Part of the response to terrorism must be security-based. A strike against Daesh is needed; those who belong to it must be stopped. But we also have to think about the political context of the violence, about the humiliations and injustices that allow this movement to enjoy significant support in the Middle East and call forth bloody actions in Europe. Ultimately the real stakes are about creating an equitable model of social development, over there and over here.
There’s no question: terrorism is fueled by the inegalitarian powder keg of the Middle East, which we largely helped to create. Daesh, “the Islamic State in Iraq and the Levant,” is a direct product of the disintegration of the Iraqi regime, and more generally the collapse of the system of regional borders established in 1920.
After Iraq’s annexation of Kuwait in 1990–91, the united great powers sent their troops to restore the oil to the emirs—and to Western companies. Meanwhile, a new cycle of asymmetric and technological wars was launched—a few hundred dead in the coalition to “liberate” Kuwait versus tens of thousands on the Iraqi side. This logic was pushed to its limit in the second Iraq War, between 2003 and 2011: roughly 500,000 Iraqi dead versus 4,000 American soldiers killed, all to avenge the 3,000 who died on Sept. 11, though that had nothing to do with Iraq. Today this reality, amplified by the Israeli-Palestinian conflict, with its extreme asymmetry of human costs and its lack of a political horizon, serves as justification for every atrocity perpetrated by the jihadists. Let’s hope that France and Russia, on the move since the American fiasco, do less damage and bring forth fewer bloody actions.
Beyond the clash of religions, the concentration of oil resources within small, unpopulated territories shapes and undermines the region’s whole political and social system. Looking at the zone that stretches from Egypt to Iran, and running through Syria, Iraq and the Arabian Peninsula, a population of 300 million, we find that the oil monarchies hold a combined 60% to 70% of regional GDP, for barely 10 percent of the population, which makes the region the most unequal on the planet.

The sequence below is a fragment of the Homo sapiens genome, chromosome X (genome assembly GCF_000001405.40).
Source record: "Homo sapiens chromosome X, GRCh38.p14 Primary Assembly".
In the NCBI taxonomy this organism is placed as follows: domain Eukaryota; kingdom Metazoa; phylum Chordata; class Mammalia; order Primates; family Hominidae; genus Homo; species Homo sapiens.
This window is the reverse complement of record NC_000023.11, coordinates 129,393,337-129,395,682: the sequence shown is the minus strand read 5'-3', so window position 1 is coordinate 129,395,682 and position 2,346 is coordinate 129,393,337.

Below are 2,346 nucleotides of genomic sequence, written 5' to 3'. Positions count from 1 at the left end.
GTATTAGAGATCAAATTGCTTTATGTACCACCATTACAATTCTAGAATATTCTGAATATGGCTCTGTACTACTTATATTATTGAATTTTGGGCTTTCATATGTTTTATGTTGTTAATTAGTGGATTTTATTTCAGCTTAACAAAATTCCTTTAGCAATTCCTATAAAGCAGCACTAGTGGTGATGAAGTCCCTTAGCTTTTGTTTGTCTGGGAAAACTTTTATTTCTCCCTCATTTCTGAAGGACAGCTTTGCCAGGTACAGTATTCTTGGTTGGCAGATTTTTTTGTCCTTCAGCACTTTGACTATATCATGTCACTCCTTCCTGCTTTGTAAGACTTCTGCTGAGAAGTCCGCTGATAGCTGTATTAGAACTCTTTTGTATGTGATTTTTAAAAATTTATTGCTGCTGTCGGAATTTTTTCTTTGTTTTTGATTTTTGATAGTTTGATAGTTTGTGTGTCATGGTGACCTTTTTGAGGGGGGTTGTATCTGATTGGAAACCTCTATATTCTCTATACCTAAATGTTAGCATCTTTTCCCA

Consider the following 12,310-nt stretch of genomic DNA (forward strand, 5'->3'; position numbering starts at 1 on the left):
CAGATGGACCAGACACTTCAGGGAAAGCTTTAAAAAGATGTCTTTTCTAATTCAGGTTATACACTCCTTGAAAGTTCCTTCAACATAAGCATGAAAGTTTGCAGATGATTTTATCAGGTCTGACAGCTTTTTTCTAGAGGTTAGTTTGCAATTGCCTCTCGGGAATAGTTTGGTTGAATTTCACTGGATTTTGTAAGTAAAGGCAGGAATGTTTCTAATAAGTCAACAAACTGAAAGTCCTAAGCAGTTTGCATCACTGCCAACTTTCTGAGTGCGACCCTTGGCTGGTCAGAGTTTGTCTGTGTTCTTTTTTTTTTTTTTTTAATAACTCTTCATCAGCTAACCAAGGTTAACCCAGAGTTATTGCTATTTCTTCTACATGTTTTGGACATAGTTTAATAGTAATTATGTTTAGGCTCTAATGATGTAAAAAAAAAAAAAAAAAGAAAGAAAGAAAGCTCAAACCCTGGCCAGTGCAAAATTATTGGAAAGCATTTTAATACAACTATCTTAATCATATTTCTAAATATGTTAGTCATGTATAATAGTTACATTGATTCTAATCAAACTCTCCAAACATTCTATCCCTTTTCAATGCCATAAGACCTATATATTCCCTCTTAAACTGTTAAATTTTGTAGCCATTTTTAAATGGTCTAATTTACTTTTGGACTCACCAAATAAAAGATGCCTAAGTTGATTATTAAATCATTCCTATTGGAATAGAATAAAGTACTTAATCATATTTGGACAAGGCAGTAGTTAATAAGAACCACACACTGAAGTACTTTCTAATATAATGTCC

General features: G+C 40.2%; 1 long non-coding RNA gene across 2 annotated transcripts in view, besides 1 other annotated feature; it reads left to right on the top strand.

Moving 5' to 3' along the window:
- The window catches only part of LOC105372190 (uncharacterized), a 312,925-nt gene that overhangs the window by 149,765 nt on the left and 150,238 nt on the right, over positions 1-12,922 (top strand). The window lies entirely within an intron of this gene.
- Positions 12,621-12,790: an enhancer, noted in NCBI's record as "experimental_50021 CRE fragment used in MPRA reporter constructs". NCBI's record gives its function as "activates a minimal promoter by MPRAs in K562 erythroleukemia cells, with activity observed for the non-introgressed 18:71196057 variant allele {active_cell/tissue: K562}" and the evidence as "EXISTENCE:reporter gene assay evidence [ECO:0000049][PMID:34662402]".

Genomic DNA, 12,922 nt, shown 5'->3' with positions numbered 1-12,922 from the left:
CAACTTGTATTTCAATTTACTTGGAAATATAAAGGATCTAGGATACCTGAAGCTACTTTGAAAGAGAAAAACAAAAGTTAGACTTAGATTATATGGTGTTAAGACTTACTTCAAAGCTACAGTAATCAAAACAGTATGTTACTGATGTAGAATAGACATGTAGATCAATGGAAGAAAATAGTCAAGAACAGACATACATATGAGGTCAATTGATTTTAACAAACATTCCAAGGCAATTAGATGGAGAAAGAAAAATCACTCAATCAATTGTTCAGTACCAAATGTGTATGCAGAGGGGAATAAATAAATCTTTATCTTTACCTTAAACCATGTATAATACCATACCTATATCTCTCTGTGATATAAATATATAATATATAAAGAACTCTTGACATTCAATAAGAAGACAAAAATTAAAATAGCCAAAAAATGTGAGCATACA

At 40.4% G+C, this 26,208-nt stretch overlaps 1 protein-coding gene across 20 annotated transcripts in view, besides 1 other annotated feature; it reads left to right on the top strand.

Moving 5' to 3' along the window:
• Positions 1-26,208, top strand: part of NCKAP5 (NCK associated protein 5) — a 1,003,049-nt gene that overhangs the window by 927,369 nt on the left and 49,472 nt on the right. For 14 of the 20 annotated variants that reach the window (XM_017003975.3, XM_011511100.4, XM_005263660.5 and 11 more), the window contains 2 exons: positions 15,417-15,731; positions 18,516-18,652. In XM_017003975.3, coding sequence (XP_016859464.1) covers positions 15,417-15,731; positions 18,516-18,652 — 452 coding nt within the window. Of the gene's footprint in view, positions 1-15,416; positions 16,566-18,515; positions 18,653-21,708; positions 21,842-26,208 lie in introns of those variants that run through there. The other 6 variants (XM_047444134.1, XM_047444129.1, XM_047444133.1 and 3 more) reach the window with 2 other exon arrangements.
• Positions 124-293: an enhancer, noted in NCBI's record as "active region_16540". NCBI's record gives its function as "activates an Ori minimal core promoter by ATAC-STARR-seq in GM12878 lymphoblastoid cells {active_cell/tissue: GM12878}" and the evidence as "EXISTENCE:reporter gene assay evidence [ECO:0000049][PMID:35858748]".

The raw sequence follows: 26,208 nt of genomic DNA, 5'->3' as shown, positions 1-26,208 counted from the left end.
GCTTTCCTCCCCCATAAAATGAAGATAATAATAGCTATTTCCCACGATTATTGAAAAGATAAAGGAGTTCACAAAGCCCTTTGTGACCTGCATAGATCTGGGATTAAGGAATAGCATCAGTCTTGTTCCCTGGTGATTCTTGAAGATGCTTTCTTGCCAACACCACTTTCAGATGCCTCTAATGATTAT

It must be made clear that a minority of the population in the oil kingdoms appropriate a disproportionate share of this bounty, while large groups (women and immigrant workers, especially) are kept in semi-slavery. And it’s these regimes that are militarily and politically supported by the Western powers, which are only too happy to get back a few crumbs to finance their football teams or through weapons sales. It’s not surprising that our sermons on democracy and social justice count for little among the youth of the Middle East.
To gain credibility, we must show these populations that we care more about the region’s social development and political integration than about our financial interests and relationships with the ruling families.
In concrete terms, oil money must go to regional development first. The Egyptian authorities’ total budget to fund the entire educational system of a country of nearly 90 million is less than $10 billion (€9.4 billion) in 2015. A few hundred kilometers away, oil income reaches $300 billion for Saudi Arabia and its 30 million inhabitants, and it exceeds $100 billion for Qatar and its 300,000 Qataris. A development model that is so unequal can only lead to disaster. To sanction it is criminal.
As for the lofty rhetoric about democracy and elections, we have to stop deploying it only when it suits us. In 2012, in Egypt, Mohamed Morsi was elected president in an honest election, hardly a trivial event in Arab electoral history. By 2013, he’d been ousted by the generals, who swiftly executed thousands of Muslim Brotherhood members even though their voluntary activities have often helped to compensate for the shortcomings of the Egyptian state. A few months later, France wiped the slate clean to sell Egypt warships and thereby grasp a share of the country’s meager public resources. Let us hope this denial of democracy won’t have the same deadly consequences as did the Algerian military’s civil war—sparking obstruction of a democratically elected Islamist party in 1992.
The question remains: How could young people raised in France conflate Baghdad and the Paris banlieue, seeking to import here the conflicts taking place over there? Nothing can excuse this bloody, macho, pathetic atrocity. We may simply note that unemployment and job discrimination (which is particularly intense for those who’ve checked off all the right boxes in terms of education, experience, etc., as recent studies have shown) can’t be helping. Europe, which before the recession managed to accommodate a net immigration flow of one million people annually, with falling unemployment, must relaunch its model of job creation and social integration. Austerity is what led to the rise of national selfishness and tensions around national identity. Social development with equity is how hatred will be defeated.
Adapted from Why Save the Bankers? copyright © 2016 by Thomas Piketty. First hardcover edition published April 5, 2016, by Houghton Mifflin Harcourt. All rights reserved. This essay appeared in French in Le Monde.